Researchers have found winter-grown camelina works very well as a forage resource for bees combing for nectar on sparse ground in early spring.
Scientists with the United States Department of Agriculture planted pennycress, canola and camelina to see how bees responded to their early spring blooms.
"All three cover crops had high insect visitation during their anthesis periods," says a paper delivered to the combined International Annual Meeting of the American Society of Agronomy, the Crop Science Society of America and Soil Science Society of America. "Pennycress attracted mainly flies, while winter camelina and winter canola attracted both flies and bees. All three crops provide an important forage resource to pollinators during early spring when there is little else on the agricultural landscape that is blooming."
The trial was part of an experiment in the use of winter oilseeds in the Northern Plains region of the United States. Traditionally the harsh winters,...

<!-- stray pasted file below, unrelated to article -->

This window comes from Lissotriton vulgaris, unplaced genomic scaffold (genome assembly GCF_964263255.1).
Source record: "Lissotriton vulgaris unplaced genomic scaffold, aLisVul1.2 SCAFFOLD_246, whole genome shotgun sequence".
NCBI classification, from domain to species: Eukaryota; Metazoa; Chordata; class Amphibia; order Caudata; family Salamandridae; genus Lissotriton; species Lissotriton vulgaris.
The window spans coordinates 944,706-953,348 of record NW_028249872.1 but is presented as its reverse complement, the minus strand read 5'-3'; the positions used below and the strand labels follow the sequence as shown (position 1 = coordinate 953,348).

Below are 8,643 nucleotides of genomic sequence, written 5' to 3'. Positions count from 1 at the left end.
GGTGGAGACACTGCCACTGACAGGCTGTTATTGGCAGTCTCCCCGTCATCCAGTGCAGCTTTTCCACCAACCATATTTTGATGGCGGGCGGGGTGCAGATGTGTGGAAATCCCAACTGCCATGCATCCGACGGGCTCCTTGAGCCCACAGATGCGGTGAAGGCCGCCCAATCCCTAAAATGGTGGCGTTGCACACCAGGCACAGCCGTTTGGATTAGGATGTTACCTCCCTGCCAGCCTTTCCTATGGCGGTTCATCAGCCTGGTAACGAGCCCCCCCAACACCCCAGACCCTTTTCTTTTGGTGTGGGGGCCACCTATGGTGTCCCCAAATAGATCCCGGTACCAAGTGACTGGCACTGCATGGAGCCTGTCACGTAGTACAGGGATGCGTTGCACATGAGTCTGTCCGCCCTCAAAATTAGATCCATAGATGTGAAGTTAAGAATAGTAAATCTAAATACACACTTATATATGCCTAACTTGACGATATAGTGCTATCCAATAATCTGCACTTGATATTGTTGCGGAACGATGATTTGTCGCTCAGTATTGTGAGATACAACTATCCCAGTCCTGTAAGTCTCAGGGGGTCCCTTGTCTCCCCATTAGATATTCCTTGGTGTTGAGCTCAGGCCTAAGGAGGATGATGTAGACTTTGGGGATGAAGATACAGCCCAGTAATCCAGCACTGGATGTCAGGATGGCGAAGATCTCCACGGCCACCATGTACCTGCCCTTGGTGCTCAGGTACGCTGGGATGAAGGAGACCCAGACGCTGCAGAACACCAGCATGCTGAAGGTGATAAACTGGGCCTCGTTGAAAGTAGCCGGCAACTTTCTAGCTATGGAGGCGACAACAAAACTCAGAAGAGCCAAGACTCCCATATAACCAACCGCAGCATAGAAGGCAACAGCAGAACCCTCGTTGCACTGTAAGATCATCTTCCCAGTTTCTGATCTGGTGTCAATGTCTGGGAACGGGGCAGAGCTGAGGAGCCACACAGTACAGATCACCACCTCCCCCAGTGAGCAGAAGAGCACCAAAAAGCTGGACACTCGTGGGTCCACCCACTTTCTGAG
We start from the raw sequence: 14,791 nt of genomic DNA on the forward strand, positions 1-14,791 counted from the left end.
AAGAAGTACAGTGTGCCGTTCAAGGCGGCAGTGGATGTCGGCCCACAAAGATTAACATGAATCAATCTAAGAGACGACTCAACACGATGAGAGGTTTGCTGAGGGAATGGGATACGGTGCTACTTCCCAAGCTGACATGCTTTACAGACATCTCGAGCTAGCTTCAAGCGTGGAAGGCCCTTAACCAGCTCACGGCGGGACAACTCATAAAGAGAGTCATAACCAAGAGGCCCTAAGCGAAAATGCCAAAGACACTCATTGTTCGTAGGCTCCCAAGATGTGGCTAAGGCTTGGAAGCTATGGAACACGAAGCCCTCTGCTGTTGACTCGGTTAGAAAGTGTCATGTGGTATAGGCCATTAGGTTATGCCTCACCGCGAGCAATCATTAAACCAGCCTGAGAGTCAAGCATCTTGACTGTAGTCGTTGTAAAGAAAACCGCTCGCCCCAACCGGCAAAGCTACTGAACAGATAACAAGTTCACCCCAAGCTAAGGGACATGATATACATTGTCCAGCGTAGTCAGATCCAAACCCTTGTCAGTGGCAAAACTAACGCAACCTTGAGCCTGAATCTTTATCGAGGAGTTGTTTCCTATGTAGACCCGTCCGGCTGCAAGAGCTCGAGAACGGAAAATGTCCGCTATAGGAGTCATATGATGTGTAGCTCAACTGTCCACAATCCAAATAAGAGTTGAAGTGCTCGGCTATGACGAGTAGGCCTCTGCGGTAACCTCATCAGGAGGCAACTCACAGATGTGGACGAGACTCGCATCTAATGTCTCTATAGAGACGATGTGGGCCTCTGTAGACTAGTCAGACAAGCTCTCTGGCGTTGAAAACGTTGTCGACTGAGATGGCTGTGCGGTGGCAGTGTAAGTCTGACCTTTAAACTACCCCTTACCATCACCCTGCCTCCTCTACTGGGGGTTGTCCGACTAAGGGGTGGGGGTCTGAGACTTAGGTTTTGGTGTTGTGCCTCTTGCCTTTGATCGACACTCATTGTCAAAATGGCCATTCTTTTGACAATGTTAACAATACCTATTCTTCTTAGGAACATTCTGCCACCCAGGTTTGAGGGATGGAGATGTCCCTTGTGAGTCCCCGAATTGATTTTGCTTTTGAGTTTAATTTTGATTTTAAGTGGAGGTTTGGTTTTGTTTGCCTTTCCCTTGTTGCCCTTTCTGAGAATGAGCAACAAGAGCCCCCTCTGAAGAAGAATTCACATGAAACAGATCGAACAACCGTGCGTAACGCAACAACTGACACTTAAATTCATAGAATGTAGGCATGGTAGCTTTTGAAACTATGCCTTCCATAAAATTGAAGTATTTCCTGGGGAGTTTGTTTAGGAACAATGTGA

Smart Earth Seeds is pleased to announce that Camelina meal has been approved for the first time in Canada for use in broiler chicken feed.
Smart Earth Seeds is the leading global Camelina enterprise and has been working to develop Camelina as a valuable new oilseed rotation crop in Western Canada.
Thanks to the efforts of the University of Saskatchewan, Department of Animal and Poultry Science and Feeds Innovation Institute with support of the Saskatchewan Ministry of Agriculture (ADF), The Canadian Food Inspection Agency (CFIA) has given approval for feeding cold-pressed non-solvent extracted camelina meal to broiler chickens at up to 12% inclusion. This work is continuing as the university is initiating a second application for approval for laying hens.
"This is a major step forward for Camelina in Canada," said Jack Grushcow founder and CEO of Smart Earth Seeds. "We are now able to develop local markets for our high quality Camelina...